• In certain examples radiolabelled antibodies to any of the biomarkers can be used as an imaging tool for melanoma.
  • Methods for measuring the amount of, or presence of, antibody-marker complex include, for example, detection of fluorescence, luminescence, chemiluninescence, absorbance, reflectance, transmittance, birefringence or refractive index (e.g., surface plasmon resonance, ellipsometry, a resonant mirror method, a grating coupler waveguide method or interferometry). Optical methods include microscopy (both confocal and non-confocal), imaging methods and non-imaging methods. Electrochemical methods include voltametry and amperometry methods. Radio frequency methods include multipolar resonance spectroscopy. Methods for performing these assays are readily known in the art. Useful assays include, for example, an enzyme immune assay (EIA) such as enzyme-linked immunosorbent assay (ELISA), a radioimmune assay (RIA), a Western blot assay, or a slot blot assay. These methods are also described in, e.g., Methods in Cell Biology: Antibodies in Cell Biology, volume 37 (Asai, ed. 1993); Basic and Clinical Immunology (Stites & Terr, eds., 7th ed. 1991); and Harlow & Lane, supra.
  • Throughout the assays, incubation and/or washing steps may be required after each combination of reagents. Incubation steps can vary from about 5 seconds to several hours, preferably from about 5 minutes to about 24 hours. However, the incubation time will depend upon the assay format, marker, volume of solution, concentrations and the like. Usually the assays will be carried out at ambient temperature, although they can be conducted over a range of temperatures, such as 10°C to 40°C.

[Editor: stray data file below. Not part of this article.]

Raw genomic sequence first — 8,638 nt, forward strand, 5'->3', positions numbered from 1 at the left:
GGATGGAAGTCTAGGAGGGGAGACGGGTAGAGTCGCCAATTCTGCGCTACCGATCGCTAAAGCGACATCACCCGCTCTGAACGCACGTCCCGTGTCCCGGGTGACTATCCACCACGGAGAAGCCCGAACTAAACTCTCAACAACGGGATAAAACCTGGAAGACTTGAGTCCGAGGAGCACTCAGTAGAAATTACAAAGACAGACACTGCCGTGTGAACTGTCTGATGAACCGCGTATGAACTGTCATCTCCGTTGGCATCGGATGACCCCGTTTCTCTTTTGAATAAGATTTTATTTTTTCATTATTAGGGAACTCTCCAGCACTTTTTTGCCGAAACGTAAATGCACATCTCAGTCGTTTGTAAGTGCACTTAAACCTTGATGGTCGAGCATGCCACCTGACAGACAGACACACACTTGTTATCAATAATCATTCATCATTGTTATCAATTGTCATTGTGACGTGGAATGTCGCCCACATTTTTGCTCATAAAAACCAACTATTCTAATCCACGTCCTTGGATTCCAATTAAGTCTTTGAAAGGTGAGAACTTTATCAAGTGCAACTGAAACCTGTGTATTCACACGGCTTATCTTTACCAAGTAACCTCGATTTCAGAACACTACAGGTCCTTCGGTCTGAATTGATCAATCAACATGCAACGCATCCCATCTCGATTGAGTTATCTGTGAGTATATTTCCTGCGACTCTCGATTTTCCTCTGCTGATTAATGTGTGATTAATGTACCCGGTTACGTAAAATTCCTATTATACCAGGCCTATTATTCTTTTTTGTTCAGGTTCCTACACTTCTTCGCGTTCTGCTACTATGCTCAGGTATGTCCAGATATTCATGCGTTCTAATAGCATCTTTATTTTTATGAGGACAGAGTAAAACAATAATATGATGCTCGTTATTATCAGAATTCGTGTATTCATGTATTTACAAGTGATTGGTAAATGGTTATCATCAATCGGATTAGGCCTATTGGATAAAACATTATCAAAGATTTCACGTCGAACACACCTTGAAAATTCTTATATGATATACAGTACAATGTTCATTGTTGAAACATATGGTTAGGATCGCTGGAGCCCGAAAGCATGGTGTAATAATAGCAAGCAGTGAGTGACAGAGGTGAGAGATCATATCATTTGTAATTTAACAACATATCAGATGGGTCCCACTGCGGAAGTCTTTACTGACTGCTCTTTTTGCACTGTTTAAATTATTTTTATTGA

• Immunoassays can be used to determine presence or absence of a marker in a sample as well as the quantity of a marker in a sample. The amount of an antibody-marker complex can be determined by comparing to a standard. A standard can be, e.g., a known compound or another protein known to be present in a sample. As noted above, the test amount of marker need not be measured in absolute units, as long as the unit of measurement can be compared to a control.
  • The methods for detecting these markers in a sample have many applications. For example, one or more markers can be measured to aid melanoma diagnosis or prognosis. In another example, the methods for detection of the markers can be used to monitor responses in a subject to melanoma treatment. In another example, the methods for detecting markers can be used to assay for and to identify compounds that modulate expression of these markers in vivo or in vitro. In a preferred example, the biomarkers are used to differentiate between the different stages of tumor progression, thus aiding in determining appropriate treatment and extent of metastasis of the tumor.